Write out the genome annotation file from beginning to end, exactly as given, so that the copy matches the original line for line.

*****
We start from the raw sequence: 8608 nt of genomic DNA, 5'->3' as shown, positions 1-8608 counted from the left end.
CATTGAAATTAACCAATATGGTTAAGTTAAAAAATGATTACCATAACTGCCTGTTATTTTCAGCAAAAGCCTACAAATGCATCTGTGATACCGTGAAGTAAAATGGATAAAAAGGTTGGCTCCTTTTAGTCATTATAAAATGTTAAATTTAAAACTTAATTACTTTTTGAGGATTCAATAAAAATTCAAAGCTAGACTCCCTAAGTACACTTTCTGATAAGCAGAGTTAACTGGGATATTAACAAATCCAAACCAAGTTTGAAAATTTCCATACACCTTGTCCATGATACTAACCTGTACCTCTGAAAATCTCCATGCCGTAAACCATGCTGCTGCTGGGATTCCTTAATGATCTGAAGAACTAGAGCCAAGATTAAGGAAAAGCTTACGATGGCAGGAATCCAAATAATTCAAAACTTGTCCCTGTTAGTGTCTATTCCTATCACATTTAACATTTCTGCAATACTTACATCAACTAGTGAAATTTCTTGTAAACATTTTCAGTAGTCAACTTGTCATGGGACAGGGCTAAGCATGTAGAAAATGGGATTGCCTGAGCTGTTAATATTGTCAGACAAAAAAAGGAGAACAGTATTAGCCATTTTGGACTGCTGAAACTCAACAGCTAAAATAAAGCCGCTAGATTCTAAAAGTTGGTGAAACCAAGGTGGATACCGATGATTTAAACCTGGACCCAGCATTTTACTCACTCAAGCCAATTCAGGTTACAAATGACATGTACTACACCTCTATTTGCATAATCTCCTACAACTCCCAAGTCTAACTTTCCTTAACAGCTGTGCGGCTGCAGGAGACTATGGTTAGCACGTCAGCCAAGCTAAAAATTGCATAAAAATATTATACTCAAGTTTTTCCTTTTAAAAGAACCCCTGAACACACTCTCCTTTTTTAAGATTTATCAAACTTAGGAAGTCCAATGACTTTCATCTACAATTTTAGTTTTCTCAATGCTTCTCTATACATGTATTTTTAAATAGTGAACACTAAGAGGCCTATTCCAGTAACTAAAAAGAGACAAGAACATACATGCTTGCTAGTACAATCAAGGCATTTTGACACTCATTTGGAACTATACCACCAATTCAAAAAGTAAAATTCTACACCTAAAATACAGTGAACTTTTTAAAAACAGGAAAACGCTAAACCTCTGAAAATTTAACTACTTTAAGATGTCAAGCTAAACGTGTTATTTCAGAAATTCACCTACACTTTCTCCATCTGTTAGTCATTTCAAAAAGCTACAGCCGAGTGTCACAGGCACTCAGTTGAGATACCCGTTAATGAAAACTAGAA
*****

We start from the raw sequence: 8608 nt of genomic DNA, 5'->3' as shown, positions 1-8608 counted from the left end.
CATTGAAATTAACCAATATGGTTAAGTTAAAAAATGATTACCATAACTGCCTGTTATTTTCAGCAAAAGCCTACAAATGCATCTGTGATACCGTGAAGTAAAATGGATAAAAAGGTTGGCTCCTTTTAGTCATTATAAAATGTTAAATTTAAAACTTAATTACTTTTTGAGGATTCAATAAAAATTCAAAGCTAGACTCCCTAAGTACACTTTCTGATAAGCAGAGTTAACTGGGATATTAACAAATCCAAACCAAGTTTGAAAATTTCCATACACCTTGTCCATGATACTAACCTGTACCTCTGAAAATCTCCATGCCGTAAACCATGCTGCTGCTGGGATTCCTTAATGATCTGAAGAACTAGAGCCAAGATTAAGGAAAAGCTTACGATGGCAGGAATCCAAATAATTCAAAACTTGTCCCTGTTAGTGTCTATTCCTATCACATTTAACATTTCTGCAATACTTACATCAACTAGTGAAATTTCTTGTAAACATTTTCAGTAGTCAACTTGTCATGGGACAGGGCTAAGCATGTAGAAAATGGGATTGCCTGAGCTGTTAATATTGTCAGACAAAAAAAGGAGAACAGTATTAGCCATTTTGGACTGCTGAAACTCAACAGCTAAAATAAAGCCGCTAGATTCTAAAAGTTGGTGAAACCAAGGTGGATACCGATGATTTAAACCTGGACCCAGCATTTTACTCACTCAAGCCAATTCAGGTTACAAATGACATGTACTACACCTCTATTTGCATAATCTCCTACAACTCCCAAGTCTAACTTTCCTTAACAGCTGTGCGGCTGCAGGAGACTATGGTTAGCACGTCAGCCAAGCTAAAAATTGCATAAAAATATTATACTCAAGTTTTTCCTTTTAAAAGAACCCCTGAACACACTCTCCTTTTTTAAGATTTATCAAACTTAGGAAGTCCAATGACTTTCATCTACAATTTTAGTTTTCTCAATGCTTCTCTATACATGTATTTTTAAATAGTGAACACTAAGAGGCCTATTCCAGTAACTAAAAAGAGACAAGAACATACATGCTTGCTAGTACAATCAAGGCATTTTGACACTCATTTGGAACTATACCACCAATTCAAAAAGTAAAATTCTACACCTAAAATACAGTGAACTTTTTAAAAACAGGAAAACGCTAAACCTCTGAAAATTTAACTACTTTAAGATGTCAAGCTAAACGTGTTATTTCAGAAATTCACCTACACTTTCTCCATCTGTTAGTCATTTCAAAAAGCTACAGCCGAGTGTCACAGGCACTCAGTTGAGATACCCGTTAATGAAAACTAGAA